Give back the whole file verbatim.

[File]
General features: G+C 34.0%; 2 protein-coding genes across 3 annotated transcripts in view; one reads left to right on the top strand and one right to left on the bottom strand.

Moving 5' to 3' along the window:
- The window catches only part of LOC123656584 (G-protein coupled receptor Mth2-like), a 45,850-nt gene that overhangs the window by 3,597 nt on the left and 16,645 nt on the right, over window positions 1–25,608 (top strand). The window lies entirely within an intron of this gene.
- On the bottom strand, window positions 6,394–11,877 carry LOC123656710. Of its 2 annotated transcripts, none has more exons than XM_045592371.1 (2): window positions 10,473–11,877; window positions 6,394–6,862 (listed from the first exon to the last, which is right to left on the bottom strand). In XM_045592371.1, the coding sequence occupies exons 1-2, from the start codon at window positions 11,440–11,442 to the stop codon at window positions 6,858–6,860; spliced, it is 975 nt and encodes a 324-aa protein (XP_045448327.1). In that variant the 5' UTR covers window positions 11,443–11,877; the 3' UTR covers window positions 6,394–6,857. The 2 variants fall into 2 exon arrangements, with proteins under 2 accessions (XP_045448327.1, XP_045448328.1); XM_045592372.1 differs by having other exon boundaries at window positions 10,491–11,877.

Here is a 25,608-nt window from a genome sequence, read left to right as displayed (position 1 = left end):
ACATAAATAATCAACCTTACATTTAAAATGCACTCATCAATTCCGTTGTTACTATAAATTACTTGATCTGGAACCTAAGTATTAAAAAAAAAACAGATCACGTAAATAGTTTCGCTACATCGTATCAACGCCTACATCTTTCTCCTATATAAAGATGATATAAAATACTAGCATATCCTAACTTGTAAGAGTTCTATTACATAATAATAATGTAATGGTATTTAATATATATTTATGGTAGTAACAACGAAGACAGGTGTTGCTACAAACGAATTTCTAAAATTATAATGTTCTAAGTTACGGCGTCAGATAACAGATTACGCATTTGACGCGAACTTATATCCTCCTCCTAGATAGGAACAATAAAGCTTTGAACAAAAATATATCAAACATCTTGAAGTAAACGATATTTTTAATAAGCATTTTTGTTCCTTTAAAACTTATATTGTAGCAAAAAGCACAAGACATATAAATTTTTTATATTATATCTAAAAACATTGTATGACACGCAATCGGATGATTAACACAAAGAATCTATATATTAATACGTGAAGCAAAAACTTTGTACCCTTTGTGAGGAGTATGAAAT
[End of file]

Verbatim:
General features: G+C 34.0%; 2 protein-coding genes across 3 annotated transcripts in view; one reads left to right on the top strand and one right to left on the bottom strand.

Moving 5' to 3' along the window:
- The window catches only part of LOC123656584 (G-protein coupled receptor Mth2-like), a 45,850-nt gene that overhangs the window by 3,597 nt on the left and 16,645 nt on the right, over window positions 1–25,608 (top strand). The window lies entirely within an intron of this gene.
- On the bottom strand, window positions 6,394–11,877 carry LOC123656710. Of its 2 annotated transcripts, none has more exons than XM_045592371.1 (2): window positions 10,473–11,877; window positions 6,394–6,862 (listed from the first exon to the last, which is right to left on the bottom strand). In XM_045592371.1, the coding sequence occupies exons 1-2, from the start codon at window positions 11,440–11,442 to the stop codon at window positions 6,858–6,860; spliced, it is 975 nt and encodes a 324-aa protein (XP_045448327.1). In that variant the 5' UTR covers window positions 11,443–11,877; the 3' UTR covers window positions 6,394–6,857. The 2 variants fall into 2 exon arrangements, with proteins under 2 accessions (XP_045448327.1, XP_045448328.1); XM_045592372.1 differs by having other exon boundaries at window positions 10,491–11,877.

Here is a 25,608-nt window from a genome sequence, read left to right as displayed (position 1 = left end):
ACATAAATAATCAACCTTACATTTAAAATGCACTCATCAATTCCGTTGTTACTATAAATTACTTGATCTGGAACCTAAGTATTAAAAAAAAAACAGATCACGTAAATAGTTTCGCTACATCGTATCAACGCCTACATCTTTCTCCTATATAAAGATGATATAAAATACTAGCATATCCTAACTTGTAAGAGTTCTATTACATAATAATAATGTAATGGTATTTAATATATATTTATGGTAGTAACAACGAAGACAGGTGTTGCTACAAACGAATTTCTAAAATTATAATGTTCTAAGTTACGGCGTCAGATAACAGATTACGCATTTGACGCGAACTTATATCCTCCTCCTAGATAGGAACAATAAAGCTTTGAACAAAAATATATCAAACATCTTGAAGTAAACGATATTTTTAATAAGCATTTTTGTTCCTTTAAAACTTATATTGTAGCAAAAAGCACAAGACATATAAATTTTTTATATTATATCTAAAAACATTGTATGACACGCAATCGGATGATTAACACAAAGAATCTATATATTAATACGTGAAGCAAAAACTTTGTACCCTTTGTGAGGAGTATGAAAT